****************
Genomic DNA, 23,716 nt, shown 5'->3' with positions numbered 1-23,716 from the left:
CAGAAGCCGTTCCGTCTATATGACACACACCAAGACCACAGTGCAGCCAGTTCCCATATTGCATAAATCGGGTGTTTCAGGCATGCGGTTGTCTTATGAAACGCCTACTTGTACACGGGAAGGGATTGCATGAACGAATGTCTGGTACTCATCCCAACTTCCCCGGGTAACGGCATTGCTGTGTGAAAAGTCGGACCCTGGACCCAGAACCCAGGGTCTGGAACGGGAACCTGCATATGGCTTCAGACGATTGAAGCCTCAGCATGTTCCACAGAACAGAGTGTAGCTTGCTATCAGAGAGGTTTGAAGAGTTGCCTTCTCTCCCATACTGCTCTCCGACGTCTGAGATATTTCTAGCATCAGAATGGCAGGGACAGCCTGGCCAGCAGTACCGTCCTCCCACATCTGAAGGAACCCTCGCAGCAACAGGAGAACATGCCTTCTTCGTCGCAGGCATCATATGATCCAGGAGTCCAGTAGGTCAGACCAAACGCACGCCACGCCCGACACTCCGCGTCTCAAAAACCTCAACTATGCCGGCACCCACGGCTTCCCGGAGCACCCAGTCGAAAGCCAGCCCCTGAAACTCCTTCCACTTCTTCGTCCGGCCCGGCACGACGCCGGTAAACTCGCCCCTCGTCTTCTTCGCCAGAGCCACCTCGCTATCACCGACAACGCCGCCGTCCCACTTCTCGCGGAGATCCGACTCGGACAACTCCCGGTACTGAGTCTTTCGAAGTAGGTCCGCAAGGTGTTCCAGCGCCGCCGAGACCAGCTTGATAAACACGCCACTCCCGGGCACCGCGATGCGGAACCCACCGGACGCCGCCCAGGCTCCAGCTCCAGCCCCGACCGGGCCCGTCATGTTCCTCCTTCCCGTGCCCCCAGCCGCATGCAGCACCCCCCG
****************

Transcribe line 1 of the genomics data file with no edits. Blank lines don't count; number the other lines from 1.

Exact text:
Genomic DNA, 23,716 nt, shown 5'->3' with positions numbered 1-23,716 from the left: